I liked this book a bit more than 'Live from Golgatha' because the characters seemed more fully formed, three dimensional- but then they were fictional, which provides more creative license. There were a few different quotes that stuck out and resonated with all the politicking that happens in this town- moments when I thought 'hmm, some things never change.' I might add that I was watching House of Cards while reading the book, so the power-hungry, Machiavellian types found in both the recent t ...more
Compelling American narrative on the savagery innate to the pursuit of power. "Plus ça change…" as the indefatigable Irene could be counted on to say.
Wandering through the bookshelves of the place I was housesitting this summer, this musty book seemed like a good pick, as I was about to move to DC and had never read anything by Gore Vidal. It's a political novel set before and during WWII. I didn't end up finishing never really grabbed me, partly because it was written from what I might call a hyper-male perspective. I don't think this was intentional, and it might have been okay if there hadn't been any important female characters, b ...more
Kevin Cole
For me, the writing in this book is more interesting than the story.
Cindy Hudson
While this is Gore Vidal's sixth chronological book on American History in his series of seven, it is the second one he wrote. It's interesting to read it in order, after Hollywood, which he wrote many years later. Reading the two books together shows the maturity Vidal gained as a writer as he continued in his career.

As with all Vidal's books on American History, Washington, D.C. is filled with biting wit and it brings well known political figures in our country's history to life. This inside l
This was ok, but nothing special. The politics were slightly more interesting than the characters. I guess this was tangentially about a fictionalized JFK?

I like Vidal's politics even though I don't 100% agree with him (he's a little obsessed with the idea that the "old Republic" pre-FDR was the best thing that ever happened to the world), but there wasn't much else of interest in the book... interesting to notice the ways that politics and DC political culture have and haven't changed over the
My primary complaints about this book are its flat characters and gossip-column-plot that fast-forwards to "the action" but feels disjointed. The events and motives seemed likely enough, but I never felt I knew the characters well enough to care.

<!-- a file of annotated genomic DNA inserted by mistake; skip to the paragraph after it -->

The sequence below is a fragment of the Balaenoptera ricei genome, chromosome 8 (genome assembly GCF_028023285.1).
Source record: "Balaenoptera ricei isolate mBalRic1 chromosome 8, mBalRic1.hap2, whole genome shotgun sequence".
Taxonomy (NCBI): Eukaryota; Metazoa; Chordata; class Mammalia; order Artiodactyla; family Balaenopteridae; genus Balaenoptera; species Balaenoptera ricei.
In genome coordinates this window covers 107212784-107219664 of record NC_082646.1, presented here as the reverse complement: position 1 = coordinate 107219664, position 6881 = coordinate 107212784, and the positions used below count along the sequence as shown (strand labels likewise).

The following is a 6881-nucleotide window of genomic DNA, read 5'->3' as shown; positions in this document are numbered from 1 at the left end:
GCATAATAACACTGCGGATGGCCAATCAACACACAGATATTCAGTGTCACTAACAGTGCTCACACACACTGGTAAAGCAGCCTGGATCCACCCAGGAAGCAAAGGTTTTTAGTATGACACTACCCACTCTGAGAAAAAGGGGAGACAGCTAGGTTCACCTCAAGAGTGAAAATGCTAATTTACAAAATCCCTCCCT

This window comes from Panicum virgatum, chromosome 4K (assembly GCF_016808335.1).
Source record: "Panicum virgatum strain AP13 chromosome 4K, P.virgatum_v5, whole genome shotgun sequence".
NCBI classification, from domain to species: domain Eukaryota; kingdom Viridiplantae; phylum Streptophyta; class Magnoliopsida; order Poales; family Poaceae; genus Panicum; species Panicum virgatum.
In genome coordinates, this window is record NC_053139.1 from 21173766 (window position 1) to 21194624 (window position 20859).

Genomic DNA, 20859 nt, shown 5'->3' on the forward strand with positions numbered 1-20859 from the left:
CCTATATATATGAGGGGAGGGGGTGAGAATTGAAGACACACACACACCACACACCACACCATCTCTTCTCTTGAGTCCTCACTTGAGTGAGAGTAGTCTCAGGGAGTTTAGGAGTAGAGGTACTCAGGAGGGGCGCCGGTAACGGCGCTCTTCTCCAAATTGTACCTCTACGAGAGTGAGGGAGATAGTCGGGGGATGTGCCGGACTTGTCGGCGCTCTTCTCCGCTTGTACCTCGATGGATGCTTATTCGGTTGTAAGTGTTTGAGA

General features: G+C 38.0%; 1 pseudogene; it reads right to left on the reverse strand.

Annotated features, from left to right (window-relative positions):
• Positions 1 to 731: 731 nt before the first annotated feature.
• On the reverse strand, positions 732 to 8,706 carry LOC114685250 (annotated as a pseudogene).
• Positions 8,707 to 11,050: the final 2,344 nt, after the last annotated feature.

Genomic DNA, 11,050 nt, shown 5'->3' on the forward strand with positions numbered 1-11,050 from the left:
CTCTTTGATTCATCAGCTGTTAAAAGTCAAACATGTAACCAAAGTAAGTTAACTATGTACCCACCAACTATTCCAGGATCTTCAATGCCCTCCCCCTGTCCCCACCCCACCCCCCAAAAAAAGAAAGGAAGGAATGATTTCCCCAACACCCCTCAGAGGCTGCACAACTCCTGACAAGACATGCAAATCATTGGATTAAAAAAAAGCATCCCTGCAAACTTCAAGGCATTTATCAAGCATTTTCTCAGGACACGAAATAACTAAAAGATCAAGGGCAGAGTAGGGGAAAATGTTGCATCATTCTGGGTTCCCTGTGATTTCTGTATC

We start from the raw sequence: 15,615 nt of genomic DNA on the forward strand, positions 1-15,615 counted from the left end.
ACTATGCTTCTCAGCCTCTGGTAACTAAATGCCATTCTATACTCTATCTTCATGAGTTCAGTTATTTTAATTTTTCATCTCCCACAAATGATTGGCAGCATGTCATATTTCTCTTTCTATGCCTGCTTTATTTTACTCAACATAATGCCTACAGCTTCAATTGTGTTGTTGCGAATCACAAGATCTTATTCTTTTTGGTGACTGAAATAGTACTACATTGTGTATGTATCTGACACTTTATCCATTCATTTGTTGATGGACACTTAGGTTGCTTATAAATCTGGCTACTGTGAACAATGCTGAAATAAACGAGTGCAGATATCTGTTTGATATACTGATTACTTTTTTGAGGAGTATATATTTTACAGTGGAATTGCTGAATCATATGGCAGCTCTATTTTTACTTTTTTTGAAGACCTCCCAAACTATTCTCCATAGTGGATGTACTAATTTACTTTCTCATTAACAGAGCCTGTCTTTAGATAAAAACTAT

I picked this up at the library one day when I was feeling like my knowledge of American political history was lacking. I haven't given up on Gore for his ability to tell that story, but I'll use a little more caution next time.
Erik Simon
I tended not to favor the later historical works by Vidal, but I think this book is quite special. It reads less like a historical novel than an actual novel, if that makes sense, probably because all of the characters, while based on someone, are fictional in the same way Boss Stark in ALL THE KING'S MEN is fictional (althouth the latter is a far superior book).
An entertaining and fast read which would make a good movie. The characters' social relations are well observed. The writing is funny without hitting you over the head about it.

My favorite phrase in the book is this, from page 266: "...he went into the bathroom, noticing with a certain pain the historic douche bag which had changed their lives."
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Eugene Luther Gore Vidal was an American writer known for his essays, novels, screenplays, and Broadway plays. He was also known for his patrician manner, Transatlantic accent, and witty aphorisms. Vidal came from a distinguished political lineage; his grandfather was the senator Thomas Gore, and he later became a relation (through marriage) to Jacqueline Kennedy.

Vidal ran for political office twi
More about Gore Vidal...

Other Books in the Series

Narratives of Empire (7 books)
  • Burr
  • Lincoln
  • 1876
  • Empire
  • Hollywood
  • The Golden Age
Lincoln Burr Julian The City and the Pillar Myra Breckinridge